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Photo by Daniel McFadin

Dale Earnhardt Sr.‘s scheme for the 1996 Winston is iconic because it was new (and the Olympics were held that year in Atlanta).

Then 9/11 happened, and patriotism became a competition.

That’s why Bowman’s 2019 Coca-Cola 600 scheme really impressed me.

It didn’t want to brag.

It was classy.

You just had to be paying attention.

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Photo by Daniel McFadin

There’s no reason to go over the top with a paint scheme.

In 2024, teams and sponsors should take notes from the likes of Busch Beer, Trackhouse Racing, 23XI Racing, Ally Financial and even Brakes Plus.

And in the case of this weekend’s race at Bristol Motor Speedway: Kaulig Racing and Mountain Dew and Cheetos.

Without screaming it, this scheme screams Mountain Dew.

Though, I would have used it for the Bristol Night Race.

This is Daniel McFadin’s 11th season covering NASCAR, with six years spent at NBC Sports. This is his fourth year writing columns for Frontstretch. His columns won third place in the National Motorsports Press Association awards for 2021.

About the author

Daniel McFadin is a 10-year veteran of the NASCAR media corp. He wrote for NBC Sports from 2015 to October 2020. He currently works full time for the Arkansas Democrat-Gazette and is lead reporter and an editor for Frontstretch. He is also host of the NASCAR podcast "Dropping the Hammer with Daniel McFadin" presented by Democrat-Gazette.

You can email him at danielmcfadin@gmail.com.

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One black car with minimal ads was iconic for many years…especially with the red painted interior. Always could find it on the track. Usually at the front.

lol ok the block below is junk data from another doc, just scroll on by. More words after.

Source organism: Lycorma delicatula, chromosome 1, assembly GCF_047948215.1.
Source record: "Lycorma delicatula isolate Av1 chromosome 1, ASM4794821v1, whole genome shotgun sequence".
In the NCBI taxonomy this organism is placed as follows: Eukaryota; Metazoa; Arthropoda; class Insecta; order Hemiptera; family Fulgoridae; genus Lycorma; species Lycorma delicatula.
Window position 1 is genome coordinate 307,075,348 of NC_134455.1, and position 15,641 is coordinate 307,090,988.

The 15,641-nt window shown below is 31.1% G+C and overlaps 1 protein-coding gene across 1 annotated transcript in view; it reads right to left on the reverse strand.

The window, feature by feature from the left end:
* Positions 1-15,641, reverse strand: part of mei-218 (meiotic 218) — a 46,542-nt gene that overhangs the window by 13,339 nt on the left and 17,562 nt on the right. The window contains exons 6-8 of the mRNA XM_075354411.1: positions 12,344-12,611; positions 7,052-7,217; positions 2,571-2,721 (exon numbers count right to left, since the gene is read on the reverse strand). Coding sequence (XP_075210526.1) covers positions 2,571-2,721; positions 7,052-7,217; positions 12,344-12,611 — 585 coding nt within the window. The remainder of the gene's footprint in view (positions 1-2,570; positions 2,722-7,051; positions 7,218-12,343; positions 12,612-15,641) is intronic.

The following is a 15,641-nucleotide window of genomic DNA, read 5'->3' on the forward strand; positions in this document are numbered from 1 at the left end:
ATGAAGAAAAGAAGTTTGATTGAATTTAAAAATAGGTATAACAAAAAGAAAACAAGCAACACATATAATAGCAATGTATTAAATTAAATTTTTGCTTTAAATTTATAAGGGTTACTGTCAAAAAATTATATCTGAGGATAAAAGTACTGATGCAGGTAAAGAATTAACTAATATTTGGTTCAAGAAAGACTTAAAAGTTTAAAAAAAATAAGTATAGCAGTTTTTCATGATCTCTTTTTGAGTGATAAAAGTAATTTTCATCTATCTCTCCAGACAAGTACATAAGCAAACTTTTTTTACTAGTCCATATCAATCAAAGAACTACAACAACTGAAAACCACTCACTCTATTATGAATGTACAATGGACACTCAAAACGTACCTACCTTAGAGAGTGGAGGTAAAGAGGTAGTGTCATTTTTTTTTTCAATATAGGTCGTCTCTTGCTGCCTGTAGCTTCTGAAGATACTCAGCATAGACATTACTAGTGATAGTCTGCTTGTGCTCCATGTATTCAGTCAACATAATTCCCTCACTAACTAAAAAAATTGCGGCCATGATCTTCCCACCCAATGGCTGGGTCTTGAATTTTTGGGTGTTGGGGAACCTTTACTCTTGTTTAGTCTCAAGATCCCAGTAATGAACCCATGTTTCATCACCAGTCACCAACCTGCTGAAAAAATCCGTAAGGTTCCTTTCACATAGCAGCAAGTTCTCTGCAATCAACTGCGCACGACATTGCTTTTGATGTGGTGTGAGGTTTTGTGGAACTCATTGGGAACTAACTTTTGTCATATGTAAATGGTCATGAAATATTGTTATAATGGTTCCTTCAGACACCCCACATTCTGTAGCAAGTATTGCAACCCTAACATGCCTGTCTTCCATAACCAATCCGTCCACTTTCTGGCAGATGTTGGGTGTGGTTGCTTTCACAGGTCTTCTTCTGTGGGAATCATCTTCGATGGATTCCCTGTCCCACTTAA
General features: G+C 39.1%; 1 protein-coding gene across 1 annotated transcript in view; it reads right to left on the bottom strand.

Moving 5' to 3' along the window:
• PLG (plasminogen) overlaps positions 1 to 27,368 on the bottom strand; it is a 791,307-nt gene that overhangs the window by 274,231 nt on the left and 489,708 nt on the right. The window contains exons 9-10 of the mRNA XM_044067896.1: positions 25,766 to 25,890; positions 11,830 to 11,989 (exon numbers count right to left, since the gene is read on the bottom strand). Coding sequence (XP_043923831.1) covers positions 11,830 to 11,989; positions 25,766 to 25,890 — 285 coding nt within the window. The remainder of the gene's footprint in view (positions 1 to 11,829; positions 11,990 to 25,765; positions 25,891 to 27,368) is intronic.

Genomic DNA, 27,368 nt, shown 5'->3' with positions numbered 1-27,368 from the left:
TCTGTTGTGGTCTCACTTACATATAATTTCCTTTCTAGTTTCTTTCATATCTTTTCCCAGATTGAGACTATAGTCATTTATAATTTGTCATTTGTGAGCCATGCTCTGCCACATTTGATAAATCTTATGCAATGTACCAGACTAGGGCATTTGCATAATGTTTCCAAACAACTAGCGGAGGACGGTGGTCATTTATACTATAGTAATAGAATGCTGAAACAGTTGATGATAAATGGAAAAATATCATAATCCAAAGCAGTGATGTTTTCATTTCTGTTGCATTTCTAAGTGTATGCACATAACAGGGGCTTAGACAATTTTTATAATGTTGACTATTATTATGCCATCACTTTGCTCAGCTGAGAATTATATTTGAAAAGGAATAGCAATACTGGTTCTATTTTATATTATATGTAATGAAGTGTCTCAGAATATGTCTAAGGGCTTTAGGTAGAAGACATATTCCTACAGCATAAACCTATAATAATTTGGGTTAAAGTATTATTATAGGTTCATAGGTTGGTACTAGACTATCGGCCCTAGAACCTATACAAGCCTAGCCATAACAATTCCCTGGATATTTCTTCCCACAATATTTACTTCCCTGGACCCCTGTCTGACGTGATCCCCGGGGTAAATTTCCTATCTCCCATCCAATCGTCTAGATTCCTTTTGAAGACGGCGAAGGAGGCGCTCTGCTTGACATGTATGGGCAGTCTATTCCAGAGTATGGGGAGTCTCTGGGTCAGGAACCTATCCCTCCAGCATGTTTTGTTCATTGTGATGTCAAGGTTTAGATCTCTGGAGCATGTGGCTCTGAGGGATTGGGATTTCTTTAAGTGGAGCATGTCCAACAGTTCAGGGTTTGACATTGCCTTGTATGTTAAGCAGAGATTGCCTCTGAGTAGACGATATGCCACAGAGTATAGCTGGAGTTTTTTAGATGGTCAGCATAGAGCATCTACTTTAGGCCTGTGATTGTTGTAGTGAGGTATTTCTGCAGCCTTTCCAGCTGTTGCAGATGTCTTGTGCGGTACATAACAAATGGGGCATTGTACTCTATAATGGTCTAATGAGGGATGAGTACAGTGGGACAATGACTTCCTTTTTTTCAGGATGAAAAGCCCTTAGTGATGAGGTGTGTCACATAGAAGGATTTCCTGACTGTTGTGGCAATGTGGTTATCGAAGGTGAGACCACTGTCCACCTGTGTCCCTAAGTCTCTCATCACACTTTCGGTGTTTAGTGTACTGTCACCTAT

Changing the paint scheme for every event doesn’t help and neither does multiple sponsors for an event.


I agree – I used to be able to pick out cars by their paint schemes during each race. Now I have to try & find the number OR even worse try & figure out where they are by using the ticker scrolling on the screen. That’s unreadable & aggravating.

Jeff H

I dislike the same sponsor on multiple cars with nearly the exact same scheme. Monster with two black cars. Why not do one for one of their other flavors? Bass Pro is another guilty of this.

Kevin in SoCal

“And last, but lost least, I have to address “Patriotic” paint schemes.
How I hate 99% of them.”

Well this just lowers my already low opinion of you.


I agree with your article, with the invention of wraps, things have gotten way to weird. Also agree with post about multiple cars with same sponsor, see Monster…
while not a Hamlin fan I did like that wrap scheme, easily seen, identifiable , etc.
I do like a good Patriotic scheme, but bad ones are , Really Ugly.
But , yea, with the full time sponsor going the way of the DoDo Bird, we have been subjected to so many different ideas.

Steve C

Oh my, the great scribe here should explain to the unwashed masses where the ” unnecessary loud” line is . Please, us this all you’ve got?


If the car gets noticed the paint scheme worked.